Another point I wanted to develop is what Gurudeva says at the beginning. "Yoga is internalized worship which leads to union with God. It is the regular practice of meditation, detachment and austerities..." So, we have three practices, three items to do: meditation, detachment and austerities.
I thought we could look at Patanjali for a second to see how he develops that same idea. As you know he defines yoga in his second verse.
[Verse 1.2] "Yoga is the restraint of mental activities."
Mental activities is the translation of chitta-vritti.
[Verse 1.3] "Then awareness abides in itself."
[Verse 1.4] "At other times awareness takes on the form of the activities."
And then in the verses he talks about the five forms of the activities next which we're not reading. Skipping to the next subject.
[Verse 1.12] "The restraint of these activities is achieved through..."
What do you think he says? Practice, right? Gurudeva said: "...practice of meditation, detachment and austerities..."
So he [Patanjali] says:
[Verse 1.12] "The restraint of these activities is achieved through practice and dispassion."
So dispassion and detachment are similar. Similar idea. And he defines it.
[Verse 1.13] "Practice is the exertion to achieve steadiness in the state of restraint."
In other words it doesn't count if you're just sitting there and not controlling your mind. You can sit there for an hour and if your mind is running all over the place that doesn't count as practice. That counts as sitting. So we need steadiness in the state of restraint. So, the mind really needs to be restrained in a serious way in order for it to count as practice.
[Verse 1.14] "This practice becomes firmly rooted when it is cultivated properly and uninterruptedly for a long time."
So this is not a weekend seminar. As enlightenment in Patanjali's approach, a long time. So we need to keep working at it. So practice needs to take place. It needs to be proper, meaning we need training in it so we know that we're doing the right thing, using our time wisely. And then, it needs to be uninterrupted for a long time which means we don't do it for a month and then drop it for a month. Do it for another month and drop it for two months. It needs to be uninterrupted in order to have the benefits.
And he moves on to dispassion.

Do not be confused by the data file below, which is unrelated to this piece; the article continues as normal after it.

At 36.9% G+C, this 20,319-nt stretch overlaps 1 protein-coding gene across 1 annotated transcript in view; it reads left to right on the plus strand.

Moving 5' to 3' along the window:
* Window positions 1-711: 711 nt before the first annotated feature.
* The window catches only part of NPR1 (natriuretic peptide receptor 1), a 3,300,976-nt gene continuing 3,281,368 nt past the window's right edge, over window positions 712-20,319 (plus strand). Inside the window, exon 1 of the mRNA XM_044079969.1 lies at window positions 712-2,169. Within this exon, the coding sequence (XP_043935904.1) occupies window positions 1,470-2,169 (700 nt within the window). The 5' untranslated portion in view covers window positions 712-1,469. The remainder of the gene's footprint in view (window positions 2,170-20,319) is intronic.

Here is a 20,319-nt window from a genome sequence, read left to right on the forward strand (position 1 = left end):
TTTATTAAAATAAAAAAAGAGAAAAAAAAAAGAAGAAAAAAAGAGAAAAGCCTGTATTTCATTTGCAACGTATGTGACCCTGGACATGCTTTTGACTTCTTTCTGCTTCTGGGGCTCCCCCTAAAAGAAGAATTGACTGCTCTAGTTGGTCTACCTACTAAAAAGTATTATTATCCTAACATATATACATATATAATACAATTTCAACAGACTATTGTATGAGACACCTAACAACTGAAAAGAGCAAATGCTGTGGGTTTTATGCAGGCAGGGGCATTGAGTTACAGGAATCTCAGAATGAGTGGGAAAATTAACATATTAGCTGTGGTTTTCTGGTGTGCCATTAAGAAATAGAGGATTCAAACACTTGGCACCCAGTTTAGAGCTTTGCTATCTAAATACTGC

[Verse 1.15] "Dispassion can be recognized to have been mastered by those who have no desire for what is seen or heard about."
So when we're under the influence of passion, raga, which is one of the tapas, right there in the middle, the 36 tapas. When we're under the influence of raga we're strongly attracted to external objects. And we're strongly attracted on the basis that we think the object will make us happier than we are right at the moment. And as we know, Madison Avenue, advertising agencies, they work on that raga. Dangle all these things in front of us, a new car, a new this, a new that. And if we only had we'd be happier.
So, it's a strong tendency in the instinctive mind to want to look outside our self to become more fulfilled instead of looking inside.
So the amount of dispassion differs between the family person and the monastic person. If the family person has too much dispassion it won't work. Have to have certain amount of passion toward family members and so forth. But the monk can even have, not have that. But the main thing that applies to both is to give up that false concept that something outside of us is going to make us happier than something inside of us. That's what we need to give up.
[Verse 1.16] "The non-thirsting for the gunas which arises when the purusha realizes its own nature is the supreme state of dispassion."
That just means when you experience the inside of you in a profound way, it's more fulfilling than the outside. So, if you've done that you're naturally detached. You're naturally dispassionate. That's what he's saying.
This goes along with our lexicon definition of dispassion which the Sanskrit word is:
"Vairagya: Freedom from passion. Distaste or disgust for worldliness because of spiritual awakening."
Not because something didn't go right in the world. It's because of spiritual awakening. We've found something inside of us that is more fulfilling than something outside of us and therefore we're not attracted to the something outside of us. Well it's a natural phenomena when what, when we realize the inside of us strongly enough.
And Gurudeva mentioned practice of meditation, detachment and austerity. So to develop the austerity point is next.